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    Author(s): Xiping WangJan WiedenbeckRobert J. Ross; John W. Forsman; John R. Erickson; Crystal Pilon; Brian K. Brashaw
    Date: 2005
    Source: Gen. Tech. Rep. FPL-GTR-162. Madison, WI: U.S. Department of Agriculture, Forest Service, Forest Products Laboratory. 11 pages
    Publication Series: General Technical Report (GTR)
    Station: Forest Products Laboratory
    PDF: Download Publication  (1.3 MB)


    Decay can cause significant damage to high-value hardwood timber. New nondestructive evaluation (NDE) technologies are urgently needed to effectively detect incipient decay in hardwood timber at the earliest possible stage. Currently, the primary means of inspecting timber relies on visual assessment criteria. When visual inspections are used exclusively, they provide no indication of the extent of internal deterioration that may exist in timber. In this study, time-of-flight, stress-wave tomography, and micro-drilling resistance methods were investigated for locating incipient decay in sugar maple logs. We found that the capability of the single-path time-of-flight method for decay detection is very limited, and the method can be used only to identify logs and trees with moderate and severe decay. Resistance-based detection of decay (including early stages) is effective if the resistance drilling device is oriented so that its path goes through the decay zone; however, orienting the drill through the decay is difficult to guarantee. A multi- sensor stress-wave device can overcome the path-dependent detection issue. Results from laboratory testing indicate that the eight-sensor two dimensional stress-wave device has good potential for assisting in the detection of incipient decay in roundwood, such as logs and standing timber. However, to more effectively locate early-stage decay within a hardwood timber, more sensors should be added to the measurement system to obtain a higher resolution two-dimensional tomography image of a cross section. Field studies on standing hardwood timber should further investigate the effectiveness of these NDE methods with improved systems and procedures. This research could benefit field foresters and managers in using NDE technologies to assess the health condition of hardwood timber in the forest and could potentially lead to significant economic savings.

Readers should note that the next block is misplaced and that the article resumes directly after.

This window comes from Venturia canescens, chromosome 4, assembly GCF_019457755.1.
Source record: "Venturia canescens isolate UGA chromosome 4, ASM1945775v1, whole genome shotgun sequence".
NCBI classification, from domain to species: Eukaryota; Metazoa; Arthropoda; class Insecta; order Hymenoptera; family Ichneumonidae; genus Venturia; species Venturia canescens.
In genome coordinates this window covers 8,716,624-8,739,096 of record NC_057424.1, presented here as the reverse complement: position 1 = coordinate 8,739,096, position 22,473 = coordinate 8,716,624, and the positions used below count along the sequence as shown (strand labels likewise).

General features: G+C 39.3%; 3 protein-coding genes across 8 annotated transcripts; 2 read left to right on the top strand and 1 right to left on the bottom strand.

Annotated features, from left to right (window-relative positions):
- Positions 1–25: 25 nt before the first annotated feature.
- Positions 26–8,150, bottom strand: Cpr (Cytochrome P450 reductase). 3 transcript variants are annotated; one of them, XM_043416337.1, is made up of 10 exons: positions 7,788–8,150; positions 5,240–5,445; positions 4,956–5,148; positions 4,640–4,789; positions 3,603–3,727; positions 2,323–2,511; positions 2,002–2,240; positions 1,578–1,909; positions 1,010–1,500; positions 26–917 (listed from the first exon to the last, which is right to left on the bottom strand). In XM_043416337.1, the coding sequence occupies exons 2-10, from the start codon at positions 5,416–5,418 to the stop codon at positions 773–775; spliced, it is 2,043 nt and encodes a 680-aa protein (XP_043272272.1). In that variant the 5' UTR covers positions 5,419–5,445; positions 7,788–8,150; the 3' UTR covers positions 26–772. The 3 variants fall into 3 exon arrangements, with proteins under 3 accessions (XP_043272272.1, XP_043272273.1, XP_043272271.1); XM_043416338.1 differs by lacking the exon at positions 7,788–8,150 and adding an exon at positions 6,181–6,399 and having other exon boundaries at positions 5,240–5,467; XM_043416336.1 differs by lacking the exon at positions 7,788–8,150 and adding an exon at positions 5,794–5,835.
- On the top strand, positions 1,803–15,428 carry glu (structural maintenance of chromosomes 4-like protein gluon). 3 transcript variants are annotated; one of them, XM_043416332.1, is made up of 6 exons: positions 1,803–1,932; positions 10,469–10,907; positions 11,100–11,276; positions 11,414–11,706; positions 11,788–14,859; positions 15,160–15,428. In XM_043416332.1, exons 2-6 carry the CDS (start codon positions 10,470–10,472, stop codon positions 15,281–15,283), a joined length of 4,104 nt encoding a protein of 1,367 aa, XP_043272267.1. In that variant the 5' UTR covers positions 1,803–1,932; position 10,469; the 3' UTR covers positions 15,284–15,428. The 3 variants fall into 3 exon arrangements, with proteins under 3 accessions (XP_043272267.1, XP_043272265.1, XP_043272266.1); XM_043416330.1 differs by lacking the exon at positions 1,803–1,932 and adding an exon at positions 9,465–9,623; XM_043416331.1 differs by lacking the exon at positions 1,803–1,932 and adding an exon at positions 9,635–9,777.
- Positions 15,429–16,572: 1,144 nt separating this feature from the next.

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    Wang, Xiping; Wiedenbeck, Jan; Ross, Robert J.; Forsman, John W.; Erickson, John R.; Pilon, Crystal; Brashaw, Brian K. 2005. Nondestructive evaluation of incipient decay in hardwood logs. Gen. Tech. Rep. FPL-GTR-162. Madison, WI: U.S. Department of Agriculture, Forest Service, Forest Products Laboratory. 11 pages


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    hardwood log, incipient decay, micro-drilling resistance, resistograph, stress wave, tomograph

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